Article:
There are a lot of terms in vaping, some of them you’ll probably be familiar with pretty early on. E-cig, e-liquid, things like that are pretty self explanatory. However, when you go a bit deeper you’ll find a whole raft of new words to learn. We’ll get into all the components of vaping as well as lesser known terms and alternative names for things you’re probably already using.
An atomiser is just another word for your tank, though it can also refer to more advanced options like RDAs (rebuildable dripping atomisers). It’s the part of your vape that holds your e-liquid and coil.
Right underneath your tank, you’ll find your battery. The bit that actually powers your kit, batteries come in a variety of sizes, shapes and often also house a chipset to make your vaping experience safer.
A coil is the all important part in your tank that’s made up of a piece of metal and some wicking material that serves to heat up your e-liquid. It’s the core part of your tank with the wicking (usually cotton, ceramics, flax or wood) absorbing your e-liquid, which is then evaporated when the metal component heats up.
D: DIRECT TO LUNG
This is the style of vaping you use with coils that are less than 1.0ohm in resistance. It’s a much more airy, loose inhale that involves taking a deeper breath from your vape and inhaling directly into the lungs (as the name would suggest).
E: EXTERNAL (BATTERIES)
Like we mentioned earlier, there are a couple of different kinds of batteries. If a mod requires “external” batteries it means you need to put batteries in yourself. Typically these are 18650 batteries or 20700 batteries. Mods with external batteries are usually used for Sub Ohm/direct to lung vaping as they offer a lot more power and longer battery life.
F: FLAVOUR CHASING
Flavour chasing involves setting up your vape in a way that allows you to get the best possible flavour from it. Whether that’s through the kind of e-liquid you’re using, the type of coil setup, how much wattage you’re using and considering your wicking material. Generally, most vapers enjoy a bit of flavour and vapour but this term refers to those who prioritise flavour.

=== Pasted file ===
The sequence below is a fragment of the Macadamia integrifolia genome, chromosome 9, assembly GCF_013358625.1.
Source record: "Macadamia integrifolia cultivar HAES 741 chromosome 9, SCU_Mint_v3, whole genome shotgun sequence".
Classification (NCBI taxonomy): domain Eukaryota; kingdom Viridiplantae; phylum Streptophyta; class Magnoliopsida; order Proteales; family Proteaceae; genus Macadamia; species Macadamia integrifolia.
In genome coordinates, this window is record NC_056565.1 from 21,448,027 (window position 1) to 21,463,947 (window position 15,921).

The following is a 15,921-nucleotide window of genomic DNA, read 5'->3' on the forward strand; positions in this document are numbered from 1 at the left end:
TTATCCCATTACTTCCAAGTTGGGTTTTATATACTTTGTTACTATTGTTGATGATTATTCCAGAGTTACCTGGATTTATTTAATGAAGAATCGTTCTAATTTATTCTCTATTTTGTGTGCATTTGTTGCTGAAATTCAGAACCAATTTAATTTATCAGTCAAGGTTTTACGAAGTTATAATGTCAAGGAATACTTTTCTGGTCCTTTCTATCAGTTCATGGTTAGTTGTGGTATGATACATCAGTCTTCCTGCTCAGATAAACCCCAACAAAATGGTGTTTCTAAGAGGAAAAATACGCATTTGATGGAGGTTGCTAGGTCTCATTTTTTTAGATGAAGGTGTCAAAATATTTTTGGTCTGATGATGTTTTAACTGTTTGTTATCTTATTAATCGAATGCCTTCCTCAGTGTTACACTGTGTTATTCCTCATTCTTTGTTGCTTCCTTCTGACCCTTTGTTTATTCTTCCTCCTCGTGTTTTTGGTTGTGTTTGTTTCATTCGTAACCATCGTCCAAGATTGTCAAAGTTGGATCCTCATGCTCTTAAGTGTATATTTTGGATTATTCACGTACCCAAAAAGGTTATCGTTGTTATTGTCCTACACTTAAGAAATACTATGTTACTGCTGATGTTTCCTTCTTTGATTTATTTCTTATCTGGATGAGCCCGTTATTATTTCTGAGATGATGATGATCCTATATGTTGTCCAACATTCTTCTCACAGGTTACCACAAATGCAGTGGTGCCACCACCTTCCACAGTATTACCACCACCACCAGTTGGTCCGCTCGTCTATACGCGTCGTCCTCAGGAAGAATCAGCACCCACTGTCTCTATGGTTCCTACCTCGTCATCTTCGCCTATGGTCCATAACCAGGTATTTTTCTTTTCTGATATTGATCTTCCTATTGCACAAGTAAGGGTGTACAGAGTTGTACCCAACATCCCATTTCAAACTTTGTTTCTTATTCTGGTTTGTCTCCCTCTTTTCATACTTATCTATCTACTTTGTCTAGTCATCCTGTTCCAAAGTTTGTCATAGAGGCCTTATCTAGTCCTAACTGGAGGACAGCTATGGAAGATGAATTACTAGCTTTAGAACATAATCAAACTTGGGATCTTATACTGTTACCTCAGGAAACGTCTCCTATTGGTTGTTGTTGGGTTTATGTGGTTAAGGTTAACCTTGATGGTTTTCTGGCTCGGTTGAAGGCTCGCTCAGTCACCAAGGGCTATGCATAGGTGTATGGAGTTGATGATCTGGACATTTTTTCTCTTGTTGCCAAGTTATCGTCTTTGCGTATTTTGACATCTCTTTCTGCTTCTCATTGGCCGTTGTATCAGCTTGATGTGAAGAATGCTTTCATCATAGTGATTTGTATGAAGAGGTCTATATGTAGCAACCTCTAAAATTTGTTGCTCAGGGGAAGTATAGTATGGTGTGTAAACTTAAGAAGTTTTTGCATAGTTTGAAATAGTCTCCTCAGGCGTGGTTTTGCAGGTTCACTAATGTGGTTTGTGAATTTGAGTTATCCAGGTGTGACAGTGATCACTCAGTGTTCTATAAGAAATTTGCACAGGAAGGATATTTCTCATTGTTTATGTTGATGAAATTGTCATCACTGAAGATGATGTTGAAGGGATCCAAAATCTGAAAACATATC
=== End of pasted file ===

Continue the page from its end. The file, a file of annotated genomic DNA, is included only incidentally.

Gauge is the unit of measurement used for how thick a coil wire is. If you’re making your own coils for use on RDAs and RTAs, the lower the number, the thicker the wire. Generally speaking, the thinner the wire the lower the resistance though this does vary depending on the kind of metal wire you’re using.
H: HIGH VG
High VG refers to e-liquids with a vegetable glycerin content of 70% or more, ranging right up to 100% VG. These liquids are used in Sub Ohm kits and are especially wonderful for creating super voluminous clouds of vapour.
I: INTERNAL (BATTERIES)
If you’ve got an internal battery, that essentially means your kit is whole and complete right off the bat. You don’t need to put any external batteries in because the mod you’re using already has a power source built in. These batteries are often slightly less powerful and are most common in starter and intermediate vape kits.
Kanthal is a popular metal type used in coils. It’s great for heating up and cooling down quickly, offering super crisp flavour and is perfect for use in wattage mode (which is the setting most people will vape in).
There’s really only one law we’re talking about here and that’s Ohm’s law. It’s the correlation between voltage, amps and resistance. It’s what defines whether your vape is safe to use or not. Almost all kits will have a chipset that prevents the battery from firing if the coil resistance is too low. Essentially, if your resistance is too low and power too high, that’s when you’ll experience issues like batteries overheating.
M: MOUTH TO LUNG
This is the other style of vaping (the first being direct to lung) and it’s the way most people first use an e-cig. It emulates the style of inhalation you’d use with smoking in that you draw some vapour into your mouth first, then inhale down into your lungs.